Multiple Arizona education groups, along with some individual ASU faculty, are plaintiffs in an injunction filed Aug. 12 against the state in an attempt to stop COVID-related clauses in budget reconciliation bills from being enacted later this month on Sept. 29.
Four of the state's budget bills have prohibitions against mask and vaccine mandates at the state's public schools and universities. During oral arguments Monday, the plaintiffs said the mandates don't follow the state’s own constitutional rules, according to the Arizona Center for Investigative Reporting.
Throughout the pandemic, ASU faculty and staff have raised awareness about their demands for stricter enforcement of mask mandates, a school-wide vaccine requirement and other work accommodations they’ve explained in letters and petitions posted throughout the past year.
United Campus Workers of Arizona (UCWA), the wall-to-wall union representing faculty, staff and other campus workers, plans to host a "Funeral for Public Safety" to "mourn the death of health and safety at ASU" on Sept. 30.
The most recent letter from UCWA sent to ASU President Michael Crow, University deans and other leadership on Aug. 9, asked for masks to be required campus-wide and for all community members to be vaccinated with bi-weekly testing for those who needed exemptions. It also asked for hazard pay for all in-person workers and alternatives to participating in teaching, learning or working on campus.
University professors and workers said the University administration has encouraged them to go directly to a supervisor if they had concerns about COVID-19 and needed additional accommodations.
Richard Newhauser, an English professor and plaintiff in the lawsuit, said he faces health risks on a daily basis due to his old age. On campus, he said he has not seen students wear masks as diligently outside of the classroom as they do within one, and is therefore taking his life into his own hands.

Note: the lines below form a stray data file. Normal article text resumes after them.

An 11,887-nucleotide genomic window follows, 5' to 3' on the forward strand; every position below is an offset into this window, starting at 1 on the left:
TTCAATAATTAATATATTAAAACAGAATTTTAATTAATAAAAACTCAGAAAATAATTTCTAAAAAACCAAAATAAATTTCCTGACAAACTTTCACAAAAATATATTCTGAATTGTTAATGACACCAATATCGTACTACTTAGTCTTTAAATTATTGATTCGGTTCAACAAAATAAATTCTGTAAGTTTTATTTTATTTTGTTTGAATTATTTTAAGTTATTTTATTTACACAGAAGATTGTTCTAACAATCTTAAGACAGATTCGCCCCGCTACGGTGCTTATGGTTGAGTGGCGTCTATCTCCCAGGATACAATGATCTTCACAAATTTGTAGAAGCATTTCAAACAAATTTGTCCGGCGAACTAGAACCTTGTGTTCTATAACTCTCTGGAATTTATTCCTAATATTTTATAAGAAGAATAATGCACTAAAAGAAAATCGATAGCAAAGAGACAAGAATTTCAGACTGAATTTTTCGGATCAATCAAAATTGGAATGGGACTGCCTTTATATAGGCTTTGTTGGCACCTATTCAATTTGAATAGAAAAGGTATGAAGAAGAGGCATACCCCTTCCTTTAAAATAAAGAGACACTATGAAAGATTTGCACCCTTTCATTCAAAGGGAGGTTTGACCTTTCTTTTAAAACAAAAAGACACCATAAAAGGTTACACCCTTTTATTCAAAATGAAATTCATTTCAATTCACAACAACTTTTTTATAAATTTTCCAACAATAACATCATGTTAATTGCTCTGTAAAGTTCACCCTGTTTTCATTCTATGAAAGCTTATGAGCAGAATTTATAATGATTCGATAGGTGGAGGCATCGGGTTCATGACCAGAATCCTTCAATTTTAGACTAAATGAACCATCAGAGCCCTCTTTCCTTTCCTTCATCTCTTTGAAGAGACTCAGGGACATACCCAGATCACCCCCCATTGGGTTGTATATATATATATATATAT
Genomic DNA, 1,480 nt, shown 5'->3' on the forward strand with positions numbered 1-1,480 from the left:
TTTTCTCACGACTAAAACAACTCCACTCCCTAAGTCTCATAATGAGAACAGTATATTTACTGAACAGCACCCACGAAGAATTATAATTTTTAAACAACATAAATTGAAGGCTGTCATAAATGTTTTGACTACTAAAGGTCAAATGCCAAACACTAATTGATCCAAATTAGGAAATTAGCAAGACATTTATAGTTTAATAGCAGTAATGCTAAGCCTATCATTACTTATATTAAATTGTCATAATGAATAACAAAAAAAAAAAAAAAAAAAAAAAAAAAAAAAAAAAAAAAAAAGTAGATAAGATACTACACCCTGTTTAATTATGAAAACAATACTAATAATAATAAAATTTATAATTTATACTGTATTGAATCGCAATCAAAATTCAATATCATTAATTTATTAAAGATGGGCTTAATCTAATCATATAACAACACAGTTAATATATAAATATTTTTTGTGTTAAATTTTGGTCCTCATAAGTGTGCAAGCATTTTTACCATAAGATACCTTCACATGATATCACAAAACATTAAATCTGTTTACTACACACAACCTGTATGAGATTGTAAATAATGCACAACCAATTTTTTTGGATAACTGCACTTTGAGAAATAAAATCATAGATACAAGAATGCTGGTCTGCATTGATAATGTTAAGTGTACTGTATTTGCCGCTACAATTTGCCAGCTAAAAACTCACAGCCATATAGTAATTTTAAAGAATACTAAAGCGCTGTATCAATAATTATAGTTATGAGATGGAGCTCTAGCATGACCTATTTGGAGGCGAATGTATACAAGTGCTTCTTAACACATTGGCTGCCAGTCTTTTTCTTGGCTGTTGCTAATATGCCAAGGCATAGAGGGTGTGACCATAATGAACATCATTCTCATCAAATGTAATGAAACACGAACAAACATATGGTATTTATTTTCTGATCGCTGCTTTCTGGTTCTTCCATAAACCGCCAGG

Some faculty are not as comfortable publicly criticizing decisions the University has made regarding COVID-19. English instructor David Boyles said this comes down to who has tenure and who doesn't – he said by the time faculty get to a tenured position, they are almost too comfortable to speak out.
"The tenured faculty can talk to you, be on The State Press criticizing Michael Crow as much as they want and legally there is nothing really the University can do about that," Boyles said.
Before combining with the union following it's creation, the ASU Community of Care Coalition began its efforts to get better on-campus accommodations in response to COVID-19 before the Fall 2020 semester.
Addressed to President Crow and the Arizona Board of Regents, the group's first letter sent in summer 2020 urged a postponement of in-person classes and encouraged testing and the granting of accommodations for those who had requested them.
Laurie Stoff, a Barrett, The Honors College faculty fellow and union organizer, said members of the coalition moved to the union because it has more resources to address "other issues like fair and equitable pay, benefits, working conditions, contracts, things that are beyond the scope of the COVID pandemic."
The union plans to continue advocating for a University environment that supports and protects the community at large, no matter what role an individual plays.
"We have to keep in mind that this is the first time in American history that laws have been passed forbidding good health practices," Newhauser said. "It's time now to take the measures that are necessary to keep the entire University community safe."
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Alexis Waiss is an assignment editor and senior reporter, covering breaking news and writing long-form stories. Alexis worked on SP's politics desk for a year, where she reported on the Legislature, higher education policy, student government, the city of Tempe and stories highlighting social justice. She previously worked as a fellow for the Asian American Journalist Association's VOICES program.